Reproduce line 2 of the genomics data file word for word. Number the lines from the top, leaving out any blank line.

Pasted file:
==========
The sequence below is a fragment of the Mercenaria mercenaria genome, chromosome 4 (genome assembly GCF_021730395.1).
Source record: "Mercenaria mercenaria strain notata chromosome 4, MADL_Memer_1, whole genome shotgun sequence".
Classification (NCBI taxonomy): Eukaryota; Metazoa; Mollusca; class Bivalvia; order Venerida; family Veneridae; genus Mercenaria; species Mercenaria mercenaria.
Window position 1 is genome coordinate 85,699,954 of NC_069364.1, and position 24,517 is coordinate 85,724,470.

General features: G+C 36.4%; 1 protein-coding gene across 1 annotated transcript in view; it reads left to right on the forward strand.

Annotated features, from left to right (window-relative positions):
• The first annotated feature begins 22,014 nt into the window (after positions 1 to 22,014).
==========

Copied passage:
Source record: "Mercenaria mercenaria strain notata chromosome 4, MADL_Memer_1, whole genome shotgun sequence".